Ellen Abbott / WRVO News

The city of Syracuse is filling more potholes than usual as it embarks on a more data-driven strategy to fixing crumbling streets.

"We have, since April, filled 3,260 potholes,” said Mayor Stephanie Miner.

She said what you can’t see during this process may be the most important: every time the DuroPatcher goes to work, a GPS-enabled device on the vehicle keeps track of where and when a pothole is filled.  

Martina Yach / Flickr

Sen. Charles Schumer (D-NY) is pushing legislation that would help school districts deal with old pipes that are leaching lead into school’s water systems.

Schumer says the $20 million federal grant program was included in the Water Resource Development Act. He says it’s necessary because school districts need help to test water for lead.

Ellen Abbott / WRVO News

Scientists are going to war against an invasive insect that’s decimating the ash tree population in central New York, by using one of its natural predators. While these tiny wasps may not stop the current infestation in its tracks, they may help deal with these kinds of things in the future.

SUNY ESF graduate student Mike Jones spends a lot of time scraping the bark off of dead ash trees. And occasionally, he’ll find a plump emerald ash borer larva.

Ellen Abbott / WRVO News File Photo

As New York state lawmakers finish up this legislative session, state Comptroller Thomas DiNapoli hopes one item he’s been pushing for years makes it to the top of the agenda.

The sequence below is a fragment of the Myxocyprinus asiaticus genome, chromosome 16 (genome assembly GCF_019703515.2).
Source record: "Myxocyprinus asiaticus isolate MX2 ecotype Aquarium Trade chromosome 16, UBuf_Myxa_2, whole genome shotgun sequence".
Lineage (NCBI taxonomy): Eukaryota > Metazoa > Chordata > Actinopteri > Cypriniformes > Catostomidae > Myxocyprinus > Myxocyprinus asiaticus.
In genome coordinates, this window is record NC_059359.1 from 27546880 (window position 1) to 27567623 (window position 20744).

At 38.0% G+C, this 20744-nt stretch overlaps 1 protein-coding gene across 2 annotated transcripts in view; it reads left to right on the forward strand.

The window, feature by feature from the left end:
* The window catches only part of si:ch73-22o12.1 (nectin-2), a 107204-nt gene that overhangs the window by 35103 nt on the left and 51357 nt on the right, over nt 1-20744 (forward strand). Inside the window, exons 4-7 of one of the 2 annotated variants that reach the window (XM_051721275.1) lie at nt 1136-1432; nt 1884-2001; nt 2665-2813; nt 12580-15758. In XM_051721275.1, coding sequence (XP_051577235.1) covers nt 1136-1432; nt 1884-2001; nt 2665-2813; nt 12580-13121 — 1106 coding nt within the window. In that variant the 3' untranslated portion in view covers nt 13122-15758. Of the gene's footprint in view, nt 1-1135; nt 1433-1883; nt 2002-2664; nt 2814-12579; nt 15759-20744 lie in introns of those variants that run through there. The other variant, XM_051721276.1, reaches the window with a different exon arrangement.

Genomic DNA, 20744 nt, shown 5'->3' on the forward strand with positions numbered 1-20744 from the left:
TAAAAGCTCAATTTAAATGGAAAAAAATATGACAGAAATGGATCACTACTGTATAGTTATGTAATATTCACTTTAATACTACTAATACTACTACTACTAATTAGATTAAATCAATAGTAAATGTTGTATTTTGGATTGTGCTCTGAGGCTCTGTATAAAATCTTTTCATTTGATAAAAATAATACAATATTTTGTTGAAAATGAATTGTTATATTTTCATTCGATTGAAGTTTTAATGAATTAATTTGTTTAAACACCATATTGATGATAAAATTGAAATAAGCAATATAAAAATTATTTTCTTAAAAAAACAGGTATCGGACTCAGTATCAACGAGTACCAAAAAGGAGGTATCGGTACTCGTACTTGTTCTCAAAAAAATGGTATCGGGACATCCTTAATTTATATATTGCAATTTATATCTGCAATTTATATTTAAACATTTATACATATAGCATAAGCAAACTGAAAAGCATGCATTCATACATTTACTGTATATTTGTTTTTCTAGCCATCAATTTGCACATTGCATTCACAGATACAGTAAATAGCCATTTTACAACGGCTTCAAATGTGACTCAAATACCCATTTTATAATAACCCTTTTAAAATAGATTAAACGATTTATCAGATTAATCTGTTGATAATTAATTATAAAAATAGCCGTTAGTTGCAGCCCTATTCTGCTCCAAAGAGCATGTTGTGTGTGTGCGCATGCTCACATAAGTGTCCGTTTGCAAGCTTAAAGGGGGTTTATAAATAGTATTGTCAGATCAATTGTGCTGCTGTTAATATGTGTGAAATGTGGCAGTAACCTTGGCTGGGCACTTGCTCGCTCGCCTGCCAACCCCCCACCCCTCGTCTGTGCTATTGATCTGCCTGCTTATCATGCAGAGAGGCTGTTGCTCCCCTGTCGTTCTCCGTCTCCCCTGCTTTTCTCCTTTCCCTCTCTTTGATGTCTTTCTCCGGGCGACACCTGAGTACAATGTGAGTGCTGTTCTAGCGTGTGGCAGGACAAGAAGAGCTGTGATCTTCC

DiNapoli has been critical of the use of local development corporations. More commonly called LDCs, these not-for-profit corporations are often created by governments to help spur economic growth.

He says these entities create an environment where it’s easy for communities to use them to engage in back-door borrowing for projects that avoid competitive bidding requirements.

David Chanatry / New York Reporting Project at Utica College

The dispute over whether an energy company should be storing natural gas in salt caverns underneath Seneca Lake reaches a milestone this week.

For the last year and a half, more than 500 protestors from the group We Are Seneca Lake have been arrested at the Watkins Glen entrance of the Seneca Lake storage facility, owned by the Houston-based company Crestwood. The environmental group is upset with plans by Crestwood to expand storage of natural gas in salt caverns under Seneca Lake.

Ellen Abbott / WRVO News

The city of Syracuse is staying out of fiscal stress, based on a system developed by the New York state comptroller’s office.

The city has never been flagged by Comptroller Thomas DiNapoli for having a government teetering towards insolvency.

“In the three years we’ve been doing this, Syracuse has never been in any stress categories and that certainly is very good news for this community,” said DiNapoli during a visit to Syracuse Monday.